Facts and Figures
Run time: 100 mins
In Theaters: Wednesday 23rd November 2011
Distributed by: Studio Canal
Production compaines: Studio Canal, TF1 Films Production
Contactmusic.com: 4.5 / 5
Rotten Tomatoes: 56%
Fresh: 5 Rotten: 4
IMDB: 6.6 / 10
The Adopted Movie Review
Orphaned as a child, Marine (Denarnaud) was adopted by Millie (Celarie) and raised alongside adoptive sister Lisa (Laurent), who's now a single mum to Leo (Maquet-Foucher). And their life is pretty much like any family's, with deep-seated love submerged under layers of family history, tiny grudges and personality issues. So Lisa struggles to get excited about Marine's charming new boyfriend Alex (Menochet). Then their lives take a dark twist, and each person has to stop and think about what they really mean to each other.
Laurent assembles this as a slice-of-life, quietly letting the plot develop in the background while focussing on the emotional interaction between the characters. Each of these five people emerges as a complex individual quietly trying to understand how they fit together. And each of them is as feisty and rude as they are thoughtful and caring. In other words, the roles are a gift for any actor, and Laurent directs her cast to performances that are raw and open, letting us into the souls of the characters in startlingly intimate ways.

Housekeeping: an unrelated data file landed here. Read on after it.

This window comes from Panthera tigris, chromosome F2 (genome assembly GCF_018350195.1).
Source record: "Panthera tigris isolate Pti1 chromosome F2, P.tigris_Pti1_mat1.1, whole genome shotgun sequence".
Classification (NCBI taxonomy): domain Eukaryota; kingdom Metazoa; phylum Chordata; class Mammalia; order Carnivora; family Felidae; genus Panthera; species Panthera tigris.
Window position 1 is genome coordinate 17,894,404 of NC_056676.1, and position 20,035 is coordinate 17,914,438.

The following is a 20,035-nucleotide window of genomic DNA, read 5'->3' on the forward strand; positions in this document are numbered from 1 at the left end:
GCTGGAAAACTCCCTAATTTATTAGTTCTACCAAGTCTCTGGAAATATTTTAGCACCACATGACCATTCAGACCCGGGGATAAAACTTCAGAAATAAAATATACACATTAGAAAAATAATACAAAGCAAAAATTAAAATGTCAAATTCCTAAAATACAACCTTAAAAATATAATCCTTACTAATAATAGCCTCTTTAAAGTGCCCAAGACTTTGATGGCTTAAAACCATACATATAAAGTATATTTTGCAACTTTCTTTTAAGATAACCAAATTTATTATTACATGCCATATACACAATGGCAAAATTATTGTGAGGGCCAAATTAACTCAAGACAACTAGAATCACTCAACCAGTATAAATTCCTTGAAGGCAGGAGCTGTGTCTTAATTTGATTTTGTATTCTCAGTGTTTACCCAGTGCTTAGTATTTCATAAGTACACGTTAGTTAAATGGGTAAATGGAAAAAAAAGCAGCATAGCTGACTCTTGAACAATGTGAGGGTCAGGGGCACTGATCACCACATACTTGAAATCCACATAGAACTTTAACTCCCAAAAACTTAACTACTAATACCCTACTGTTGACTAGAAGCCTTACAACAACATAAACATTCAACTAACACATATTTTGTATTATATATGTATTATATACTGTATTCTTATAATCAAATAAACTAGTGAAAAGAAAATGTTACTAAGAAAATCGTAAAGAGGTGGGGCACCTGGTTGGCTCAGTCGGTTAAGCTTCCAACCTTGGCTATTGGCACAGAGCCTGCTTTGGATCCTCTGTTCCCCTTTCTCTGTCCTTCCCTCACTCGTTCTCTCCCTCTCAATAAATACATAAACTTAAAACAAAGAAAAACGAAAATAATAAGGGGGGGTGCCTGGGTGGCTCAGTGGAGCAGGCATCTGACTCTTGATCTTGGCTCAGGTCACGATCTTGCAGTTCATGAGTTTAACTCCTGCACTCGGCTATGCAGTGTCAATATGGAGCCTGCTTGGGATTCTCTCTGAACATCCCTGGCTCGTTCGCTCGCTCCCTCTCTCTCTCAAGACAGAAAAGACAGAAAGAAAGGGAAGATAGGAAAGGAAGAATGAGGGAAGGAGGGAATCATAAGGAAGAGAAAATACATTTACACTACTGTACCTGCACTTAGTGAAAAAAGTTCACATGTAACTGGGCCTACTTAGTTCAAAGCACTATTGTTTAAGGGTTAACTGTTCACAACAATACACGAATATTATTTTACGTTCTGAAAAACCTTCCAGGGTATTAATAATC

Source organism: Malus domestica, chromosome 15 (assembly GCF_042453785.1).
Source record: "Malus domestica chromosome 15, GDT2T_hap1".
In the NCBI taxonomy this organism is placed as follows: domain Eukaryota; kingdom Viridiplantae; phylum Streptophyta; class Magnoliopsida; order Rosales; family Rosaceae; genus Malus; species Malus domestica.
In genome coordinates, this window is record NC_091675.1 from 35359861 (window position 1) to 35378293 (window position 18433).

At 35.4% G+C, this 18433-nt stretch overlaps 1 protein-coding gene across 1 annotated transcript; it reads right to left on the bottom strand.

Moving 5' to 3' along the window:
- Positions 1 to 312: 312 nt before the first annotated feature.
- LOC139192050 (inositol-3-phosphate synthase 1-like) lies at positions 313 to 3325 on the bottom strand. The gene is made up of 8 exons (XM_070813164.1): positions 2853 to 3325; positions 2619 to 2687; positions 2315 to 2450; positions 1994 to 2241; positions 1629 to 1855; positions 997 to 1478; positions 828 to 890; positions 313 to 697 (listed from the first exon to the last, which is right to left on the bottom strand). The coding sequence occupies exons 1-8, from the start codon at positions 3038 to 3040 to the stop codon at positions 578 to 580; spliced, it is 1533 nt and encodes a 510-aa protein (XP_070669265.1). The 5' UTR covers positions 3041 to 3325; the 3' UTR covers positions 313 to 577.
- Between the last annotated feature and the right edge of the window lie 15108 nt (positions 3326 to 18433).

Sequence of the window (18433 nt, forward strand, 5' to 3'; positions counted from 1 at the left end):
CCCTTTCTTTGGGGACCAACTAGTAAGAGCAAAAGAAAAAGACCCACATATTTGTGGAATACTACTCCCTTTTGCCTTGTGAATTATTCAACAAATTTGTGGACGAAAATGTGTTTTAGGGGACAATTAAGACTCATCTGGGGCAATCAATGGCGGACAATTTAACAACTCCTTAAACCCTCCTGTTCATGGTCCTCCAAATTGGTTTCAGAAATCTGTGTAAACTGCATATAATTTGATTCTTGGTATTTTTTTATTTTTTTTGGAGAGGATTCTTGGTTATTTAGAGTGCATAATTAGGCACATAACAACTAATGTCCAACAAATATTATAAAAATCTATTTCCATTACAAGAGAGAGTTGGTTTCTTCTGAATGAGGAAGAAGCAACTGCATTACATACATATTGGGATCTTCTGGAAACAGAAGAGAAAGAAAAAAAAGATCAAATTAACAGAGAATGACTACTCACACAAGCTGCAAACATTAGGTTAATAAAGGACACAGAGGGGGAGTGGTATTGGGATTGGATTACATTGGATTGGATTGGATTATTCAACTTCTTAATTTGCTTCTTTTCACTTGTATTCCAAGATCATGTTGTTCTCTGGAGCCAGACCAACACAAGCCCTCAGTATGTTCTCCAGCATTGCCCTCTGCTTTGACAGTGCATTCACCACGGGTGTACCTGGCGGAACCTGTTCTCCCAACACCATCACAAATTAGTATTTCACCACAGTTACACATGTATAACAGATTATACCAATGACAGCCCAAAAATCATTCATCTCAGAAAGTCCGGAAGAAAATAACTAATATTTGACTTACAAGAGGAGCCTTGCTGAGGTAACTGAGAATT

The film's relaxed, gentle approach is constantly fired up by sparky relationships that are funny, wrenching, sexy and tender. The dialog makes constant references to past events, as families do, without explaining these things to us. But this gives us a remarkably vivid sense of their history together, including tight loyalties and tiny grudges. So their relationships are cyclical, as they fight or pull away, then find new ways to get closer than ever.
It's also gorgeously shot and edited, cleverly using depth of focus to reveal details, while the music echoes the moods without ever manipulating them. As it progresses, the film becomes so internalised that we start to feel part of this family as well, so what happens is an almost overwhelming collision of heartbreak and hope. Like Sarah Polley's evocative first film Away From Her, this is a notable debut for a filmmaker who has rare sensitivity and skill.